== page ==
AP Season: A Foe to Teenage Mental Health

The first three marking periods of the school year flew by, with the month of May rapidly approaching. Feelings of dread within students deepen each time a teacher mentions the upcoming AP testing. Doubts circulate in their minds, and students question their competency, knowledge, and efficiency when it comes to these college-level courses. The months before and of AP testing are a stressful time for many teenagers in high school.

Along with the usual load of homework from their classes, they have to balance reviewing important concepts they previously learned. Although teachers guide their pupils by assessing their understanding of the course’s material, studying for AP tests is mainly the students’ responsibility. Teenagers are forced to scrutinize their time management skills and avoid distractions. Moreover, many feel constant pressure from family and friends to not only pass the exam, but excel with a score of 4 or 5. The sudden and rigorous change in schedule as well as the burden of expectations to meet often result in damage to students’ mental health. 

Students often struggle when switching to a schedule with more time constraints and restrictions. Weeks can go by without enjoying their favorite TV show or playing video games. The feelings of envy when hearing other kids laugh together outside while having to study is an emotion many teenagers are all too familiar with.

Parth Gundani, a STEM sophomore enrolled in AP US History and AP Chemistry, noticed a tough transition when taking a college-level course.

“Previously in middle school I had no struggles with my classes,” Gundani said. “AP season has put a lot of stress on me as a student.” The rigorous study schedule that comes along with enrolling in AP courses frequently means losing time to practice important hobbies or taking part in extracurriculars. 

Moreover, many feel constant pressure from family and friends to not only pass the exam, but excel with a score of 4 or 5.

These students, in other words, odo not feel like normal teenagers.

Gauri Kshettry, a STEM freshman taking AP Biology explains, “I feel upset for sacrificing time for hobbies and entertainment, I do not want to compromise doing the things I love in life.” Although the demanding AP timetable comes along with participating in these college-level courses, students need time away from textbooks to absorb and process new information.  Furthermore, taking breaks and engaging in hobbies is important to preserving mental health and a balance of both work and relaxation is necessary for high schoolers to avoid burnout. Unfortunately, this advice is often ignored and students continue to place an unhealthy amount of stress on themselves.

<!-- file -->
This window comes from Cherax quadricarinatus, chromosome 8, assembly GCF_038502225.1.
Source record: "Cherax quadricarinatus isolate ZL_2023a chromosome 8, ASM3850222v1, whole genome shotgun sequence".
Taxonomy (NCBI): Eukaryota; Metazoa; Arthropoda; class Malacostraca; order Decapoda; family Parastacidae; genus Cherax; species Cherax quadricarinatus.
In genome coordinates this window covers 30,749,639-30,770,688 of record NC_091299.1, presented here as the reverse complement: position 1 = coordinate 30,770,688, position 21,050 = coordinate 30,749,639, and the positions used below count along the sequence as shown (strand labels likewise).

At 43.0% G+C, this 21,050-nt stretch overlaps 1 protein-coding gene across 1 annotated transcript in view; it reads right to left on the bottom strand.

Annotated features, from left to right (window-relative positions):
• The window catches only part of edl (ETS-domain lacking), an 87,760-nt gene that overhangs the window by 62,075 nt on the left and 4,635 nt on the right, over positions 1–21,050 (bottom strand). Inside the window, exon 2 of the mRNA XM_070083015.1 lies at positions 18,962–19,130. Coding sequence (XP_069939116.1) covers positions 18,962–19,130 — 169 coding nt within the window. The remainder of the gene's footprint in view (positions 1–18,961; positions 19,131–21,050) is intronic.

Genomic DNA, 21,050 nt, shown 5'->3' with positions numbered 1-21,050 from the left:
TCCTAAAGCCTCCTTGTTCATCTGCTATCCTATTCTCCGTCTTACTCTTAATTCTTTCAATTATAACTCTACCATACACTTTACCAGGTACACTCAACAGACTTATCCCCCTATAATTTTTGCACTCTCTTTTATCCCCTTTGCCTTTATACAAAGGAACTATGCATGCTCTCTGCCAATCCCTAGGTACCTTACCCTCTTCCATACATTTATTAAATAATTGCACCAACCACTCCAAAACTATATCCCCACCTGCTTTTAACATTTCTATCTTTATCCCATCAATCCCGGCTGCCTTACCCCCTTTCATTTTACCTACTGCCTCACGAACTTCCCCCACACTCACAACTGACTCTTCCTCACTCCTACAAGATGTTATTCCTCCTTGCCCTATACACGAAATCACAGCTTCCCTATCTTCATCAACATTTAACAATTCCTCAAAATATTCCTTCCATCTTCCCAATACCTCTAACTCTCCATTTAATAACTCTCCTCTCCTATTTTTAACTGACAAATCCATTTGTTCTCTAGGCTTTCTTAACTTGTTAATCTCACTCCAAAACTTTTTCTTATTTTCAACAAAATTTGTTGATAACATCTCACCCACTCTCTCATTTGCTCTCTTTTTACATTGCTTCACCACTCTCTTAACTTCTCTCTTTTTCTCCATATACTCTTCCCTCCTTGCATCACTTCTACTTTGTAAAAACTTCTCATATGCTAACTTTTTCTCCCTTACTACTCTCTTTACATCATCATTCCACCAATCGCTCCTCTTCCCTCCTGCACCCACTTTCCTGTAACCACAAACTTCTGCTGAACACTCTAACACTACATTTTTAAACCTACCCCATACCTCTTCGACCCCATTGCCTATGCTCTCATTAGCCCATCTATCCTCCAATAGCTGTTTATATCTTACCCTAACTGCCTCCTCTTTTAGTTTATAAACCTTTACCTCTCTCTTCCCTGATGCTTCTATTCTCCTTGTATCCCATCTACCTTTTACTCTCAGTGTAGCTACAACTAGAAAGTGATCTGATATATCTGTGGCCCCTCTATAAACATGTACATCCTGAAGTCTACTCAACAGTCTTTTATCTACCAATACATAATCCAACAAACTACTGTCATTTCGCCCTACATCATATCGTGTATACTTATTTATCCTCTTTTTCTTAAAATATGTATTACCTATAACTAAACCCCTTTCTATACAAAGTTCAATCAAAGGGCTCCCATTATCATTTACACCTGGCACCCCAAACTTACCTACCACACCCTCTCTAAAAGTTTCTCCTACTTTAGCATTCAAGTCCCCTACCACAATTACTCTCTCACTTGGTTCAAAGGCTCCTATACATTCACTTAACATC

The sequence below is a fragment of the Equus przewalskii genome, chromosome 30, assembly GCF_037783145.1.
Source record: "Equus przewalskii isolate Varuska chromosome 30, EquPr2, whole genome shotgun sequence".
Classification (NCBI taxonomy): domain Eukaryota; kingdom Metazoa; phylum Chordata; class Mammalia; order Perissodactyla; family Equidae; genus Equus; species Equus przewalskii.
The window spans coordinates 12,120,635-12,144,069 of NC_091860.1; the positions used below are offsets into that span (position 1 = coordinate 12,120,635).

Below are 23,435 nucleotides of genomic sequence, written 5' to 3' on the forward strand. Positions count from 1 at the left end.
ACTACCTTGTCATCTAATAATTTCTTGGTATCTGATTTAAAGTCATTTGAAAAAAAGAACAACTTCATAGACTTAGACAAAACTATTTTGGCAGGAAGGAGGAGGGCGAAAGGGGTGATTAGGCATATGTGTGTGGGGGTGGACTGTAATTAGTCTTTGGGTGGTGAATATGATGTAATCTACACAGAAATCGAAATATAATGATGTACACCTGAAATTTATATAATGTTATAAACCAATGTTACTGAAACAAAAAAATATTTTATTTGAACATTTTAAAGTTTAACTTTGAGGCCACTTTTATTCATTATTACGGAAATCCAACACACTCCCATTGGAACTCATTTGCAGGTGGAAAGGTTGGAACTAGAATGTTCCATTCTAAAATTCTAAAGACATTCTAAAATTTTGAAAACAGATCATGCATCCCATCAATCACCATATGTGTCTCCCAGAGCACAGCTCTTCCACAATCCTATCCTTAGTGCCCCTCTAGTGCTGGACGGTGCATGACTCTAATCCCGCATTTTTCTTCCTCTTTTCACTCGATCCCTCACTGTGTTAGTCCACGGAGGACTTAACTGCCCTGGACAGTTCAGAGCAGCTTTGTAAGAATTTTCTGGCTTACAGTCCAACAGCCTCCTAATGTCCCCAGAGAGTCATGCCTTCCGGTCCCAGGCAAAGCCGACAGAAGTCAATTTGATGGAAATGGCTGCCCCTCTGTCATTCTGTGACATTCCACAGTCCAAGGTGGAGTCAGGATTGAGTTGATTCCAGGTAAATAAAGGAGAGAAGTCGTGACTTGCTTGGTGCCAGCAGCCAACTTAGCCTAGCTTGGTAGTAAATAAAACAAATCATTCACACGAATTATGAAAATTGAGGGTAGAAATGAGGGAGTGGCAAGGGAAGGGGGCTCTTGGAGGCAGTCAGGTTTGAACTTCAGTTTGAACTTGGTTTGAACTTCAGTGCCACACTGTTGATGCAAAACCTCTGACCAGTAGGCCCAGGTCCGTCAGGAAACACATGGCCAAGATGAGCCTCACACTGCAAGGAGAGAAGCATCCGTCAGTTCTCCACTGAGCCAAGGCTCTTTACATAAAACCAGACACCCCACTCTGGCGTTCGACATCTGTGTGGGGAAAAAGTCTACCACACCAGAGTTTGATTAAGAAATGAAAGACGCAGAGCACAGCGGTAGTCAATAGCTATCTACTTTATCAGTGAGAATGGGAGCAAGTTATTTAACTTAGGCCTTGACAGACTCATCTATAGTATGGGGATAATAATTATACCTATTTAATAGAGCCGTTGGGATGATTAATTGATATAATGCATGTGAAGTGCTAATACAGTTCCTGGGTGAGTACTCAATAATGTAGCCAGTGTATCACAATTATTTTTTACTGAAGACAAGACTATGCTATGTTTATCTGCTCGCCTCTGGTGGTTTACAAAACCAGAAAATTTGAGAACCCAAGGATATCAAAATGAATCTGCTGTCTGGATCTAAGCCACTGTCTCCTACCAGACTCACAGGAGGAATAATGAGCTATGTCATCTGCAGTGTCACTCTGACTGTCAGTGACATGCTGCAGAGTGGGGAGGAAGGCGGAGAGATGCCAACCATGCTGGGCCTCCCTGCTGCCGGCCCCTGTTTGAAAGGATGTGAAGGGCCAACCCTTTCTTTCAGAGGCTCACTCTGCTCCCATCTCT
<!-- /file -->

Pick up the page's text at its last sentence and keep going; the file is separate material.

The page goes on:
In addition to a lack of time, familial expectations tend to weigh students down as well, and a constant need to appease parental figures is often seen in students enrolled in AP classes. The pressure to meet certain standards can influence a student’s stress levels as well.

Unreasonable expectations can discourage students during a stressful time.

“We have to set higher expectations for ourselves, so when we don’t meet those expectations we’re often disappointed,” said Remee Roy ’23. When students struggle to satisfy their community’s standards, they often lose their motivation to do well in their classes. They believe they are not good enough for these higher-level classes and begin thinking about failure before they’ve had a chance to succeed. On the other hand, they could also ignore their mental health and overwork themselves to meet unreasonable expectations. The pressure from peers and families to constantly excel causes students to feel guilty even to take a break to rest.

A balance of both working and relaxation is necessary for high schoolers to avoid burnout.

— Gauri Kshettry '25

While taking AP classes can certainly make a student’s transcript more appealing to colleges, they should not mean a sacrifice of happiness and motivation. Teenagers should continue to explore different hobbies and make time for leisure despite the stricter studying agenda AP season brings.

Although parents’ high standards tend to induce feelings of inadequacy in their children, students should remember that the decisions they make will impact their own future. Studying is certainly an important responsibility in teenagers’ lives; however, the majority of their time should not revolve around it. Going on a stroll, talking to some family members and friends, as well as playing an instrument are all ways to take a step back from the rigor that high school life demands and improve mental health. Before the month of AP testing quickly closes in, students should re-evaluate their current studying habits, making small changes to avoid startling themselves with complete deprivation of leisure and long hours in front of the textbook.

Even though AP season seems like a crucial part of teenagers’ lives right now, taking care of their mental health will prove to be more important for the future.